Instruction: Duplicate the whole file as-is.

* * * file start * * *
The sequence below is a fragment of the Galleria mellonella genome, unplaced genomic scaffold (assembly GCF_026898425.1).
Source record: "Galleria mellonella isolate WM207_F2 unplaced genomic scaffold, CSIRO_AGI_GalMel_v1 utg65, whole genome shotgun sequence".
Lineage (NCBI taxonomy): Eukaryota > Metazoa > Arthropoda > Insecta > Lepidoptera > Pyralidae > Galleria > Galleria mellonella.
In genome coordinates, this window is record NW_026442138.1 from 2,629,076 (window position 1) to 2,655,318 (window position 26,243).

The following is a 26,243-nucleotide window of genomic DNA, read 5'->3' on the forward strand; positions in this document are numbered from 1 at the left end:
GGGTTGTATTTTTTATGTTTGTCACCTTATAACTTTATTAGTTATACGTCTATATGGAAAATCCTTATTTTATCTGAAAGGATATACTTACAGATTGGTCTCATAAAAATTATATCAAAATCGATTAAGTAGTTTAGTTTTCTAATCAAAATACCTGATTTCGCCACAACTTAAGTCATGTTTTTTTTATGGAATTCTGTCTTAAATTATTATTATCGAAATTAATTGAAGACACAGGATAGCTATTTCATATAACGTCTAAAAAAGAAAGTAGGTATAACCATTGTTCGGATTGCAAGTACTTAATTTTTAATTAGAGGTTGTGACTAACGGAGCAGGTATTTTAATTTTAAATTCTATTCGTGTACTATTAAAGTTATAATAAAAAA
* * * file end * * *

The sequence below is a fragment of the Galleria mellonella genome, unplaced genomic scaffold (assembly GCF_026898425.1).
Source record: "Galleria mellonella isolate WM207_F2 unplaced genomic scaffold, CSIRO_AGI_GalMel_v1 utg65, whole genome shotgun sequence".
Lineage (NCBI taxonomy): Eukaryota > Metazoa > Arthropoda > Insecta > Lepidoptera > Pyralidae > Galleria > Galleria mellonella.
In genome coordinates, this window is record NW_026442138.1 from 2,629,076 (window position 1) to 2,655,318 (window position 26,243).

The following is a 26,243-nucleotide window of genomic DNA, read 5'->3' on the forward strand; positions in this document are numbered from 1 at the left end:
GGGTTGTATTTTTTATGTTTGTCACCTTATAACTTTATTAGTTATACGTCTATATGGAAAATCCTTATTTTATCTGAAAGGATATACTTACAGATTGGTCTCATAAAAATTATATCAAAATCGATTAAGTAGTTTAGTTTTCTAATCAAAATACCTGATTTCGCCACAACTTAAGTCATGTTTTTTTTATGGAATTCTGTCTTAAATTATTATTATCGAAATTAATTGAAGACACAGGATAGCTATTTCATATAACGTCTAAAAAAGAAAGTAGGTATAACCATTGTTCGGATTGCAAGTACTTAATTTTTAATTAGAGGTTGTGACTAACGGAGCAGGTATTTTAATTTTAAATTCTATTCGTGTACTATTAAAGTTATAATAAAAAA